Like The Gaslamp Killer, Jeremiah Jae uses the psychedelic vibe to move beyond strict categories, taking his music into a dream space that is almost pure sound. A producer and DJ originally based in Chicago, Jae relocated to the city of angels to be part of the Brainfeeder scene, and his debut album Raw Money Raps has a dream logic that is perfectly suited to his new surroundings. Like the best psychedelic albums, it’s meant to be heard as a whole, a concept album evoking a world in miniature. Yet if Sgt. Pepper’s painted a picture of pastoral English life that was ultimately romantic, Raw Money Raps dreams out loud about the dream factory, tuning the listener in to the dark side of its celluloid come-ons.
Raw Money Raps starts with »Man (Revolution Pt. 1)« and wends its way eventually to »Guerrilla (Evolution Pt. 1)«. The pun on »gorilla« is indicative of the album’s goals, for Jae is concerned with the animal in all of us, the un-evolved part that lusts for money and power. »When I was a kid, I didn’t really listen to hip hop because all that bling shit didn’t speak to me,« Jae says. »I didn’t really get into it until I heard Kayne West. College Dropout talked about the kind of things that I could relate to. Going to school. Trying to get by. Normal everyday life.«
Again like The Gaslamp Killer, Jeremiah Jae is in some sense post-racial, moving beyond narrow definitions on both a musical and personal level. To reflect the multifaceted nature of his experience he doesn’t just keep it real – he takes his music into the more complicated and symbolic realm of the surreal. Consider »Raw Money (Passage)« in which his inner monkey debates his waking self only to end up in a Monty Python skit about gold lust. Like the best Surrealists, Jae makes his waking world understandable by translating it into the symbols he encounters when asleep.
Other songs on the album do much the same, joining the beat of the streets with the rapid eye movements of the shaman. In doing so, they put story secondary to feel, functioning less like rap tunes than musique concrète. That genre of music emerged almost a century ago, tapping into the possibilities offered by recorded sound. Suddenly the musical palate was open to more than pure instrumentation. Birdcalls, bits of feedback, and samples of factory noise could all now be included in compositions. The studio became an instrument in its own right. The orchestra was no longer the end all be all.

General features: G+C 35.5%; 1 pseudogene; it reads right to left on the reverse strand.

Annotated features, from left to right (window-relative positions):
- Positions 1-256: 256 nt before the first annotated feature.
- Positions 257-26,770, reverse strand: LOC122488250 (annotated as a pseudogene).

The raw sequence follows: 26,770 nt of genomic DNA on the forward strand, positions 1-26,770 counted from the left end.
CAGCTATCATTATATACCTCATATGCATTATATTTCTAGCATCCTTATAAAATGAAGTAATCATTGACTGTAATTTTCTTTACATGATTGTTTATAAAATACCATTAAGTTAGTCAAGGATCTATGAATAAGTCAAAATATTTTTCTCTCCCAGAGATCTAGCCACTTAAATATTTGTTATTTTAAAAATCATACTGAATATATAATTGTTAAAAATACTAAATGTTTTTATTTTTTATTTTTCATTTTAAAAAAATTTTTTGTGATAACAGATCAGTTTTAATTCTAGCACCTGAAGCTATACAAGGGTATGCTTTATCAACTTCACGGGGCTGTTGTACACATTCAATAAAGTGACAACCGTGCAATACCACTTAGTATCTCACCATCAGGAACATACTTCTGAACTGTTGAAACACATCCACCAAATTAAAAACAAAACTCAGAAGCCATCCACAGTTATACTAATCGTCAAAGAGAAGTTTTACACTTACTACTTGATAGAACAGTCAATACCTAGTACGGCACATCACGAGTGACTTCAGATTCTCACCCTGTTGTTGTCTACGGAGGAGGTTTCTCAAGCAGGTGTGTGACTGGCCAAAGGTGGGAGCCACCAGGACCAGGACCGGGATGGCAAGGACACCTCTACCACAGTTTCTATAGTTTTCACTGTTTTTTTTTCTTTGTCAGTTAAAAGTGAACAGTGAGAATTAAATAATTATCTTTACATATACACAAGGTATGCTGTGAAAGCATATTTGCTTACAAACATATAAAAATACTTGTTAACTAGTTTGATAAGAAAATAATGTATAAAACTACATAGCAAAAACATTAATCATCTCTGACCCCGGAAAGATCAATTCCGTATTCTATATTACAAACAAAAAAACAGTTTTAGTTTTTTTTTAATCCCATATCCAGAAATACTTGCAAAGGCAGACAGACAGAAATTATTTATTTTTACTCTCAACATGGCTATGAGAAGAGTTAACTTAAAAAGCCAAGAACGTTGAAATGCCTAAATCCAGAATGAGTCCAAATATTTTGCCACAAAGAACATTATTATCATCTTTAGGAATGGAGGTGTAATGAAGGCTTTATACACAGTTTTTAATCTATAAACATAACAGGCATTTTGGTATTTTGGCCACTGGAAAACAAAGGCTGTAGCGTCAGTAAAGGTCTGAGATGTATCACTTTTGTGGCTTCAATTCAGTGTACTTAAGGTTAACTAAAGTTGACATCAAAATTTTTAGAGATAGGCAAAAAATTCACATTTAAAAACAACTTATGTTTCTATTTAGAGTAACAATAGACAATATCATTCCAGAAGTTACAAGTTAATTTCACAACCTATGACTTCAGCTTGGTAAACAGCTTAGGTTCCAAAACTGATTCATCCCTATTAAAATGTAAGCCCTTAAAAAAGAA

The first-generation psychedelic rockers knew this. Picking up where Boulez, Stockhausen, and Varèse left off, they abandoned the stage for places like the Abbey Road studios. There the sonic textures were conceivably endless and the journey less to the dance floor than the center of the mind. The Beatles, as so often, were the great avatars, making altered sounds their byword and experimentation their raison d’être. Play it backwards? Sure. Cut it up and throw it in the air? Why not? Filter the voice through a Lesley speaker? Okay. It was all fair game in the big mirror ball sweepstakes, and as they pushed — like Ken Kesey in his bus — ever further, the public followed. To a point.
With »Revolution 9« the Beatles finally found their revolution not ready to be televised. Musique Concrète in the truest sense, this piece had no real melody, rhythm or instruments, just a series of found sounds loosely tied together through the leitmotiv of a mellotron loop and the repeated phrase »number nine«. Even »worse«, it wasn’t »fun« like the old Moptops. As such, it took that proverbial bus well past the last stop where most listeners were ready to get off.
Will The Gaslamp Killer and Jeremiah Jae find their listeners ready to do the same? Will their experiments with both sound and identity leave the audience behind, unable to follow? One hopes not. Amidst the more conventional beats and lyrics, these albums contain some of the best experimental hip hop now out there. Call it psychedelic or simply unconventional. But whatever you call it, make sure you experience it. Or better yet, make sure you are experienced. Both of these albums most definitely pass the acid test.
The Gaslamp Killer Breakthrough Brainfeeder / Ninja Tune / Rough Trade
Jeremiah Jae Raw Money Raps Brainfeeder / Ninja Tune / Rough Trade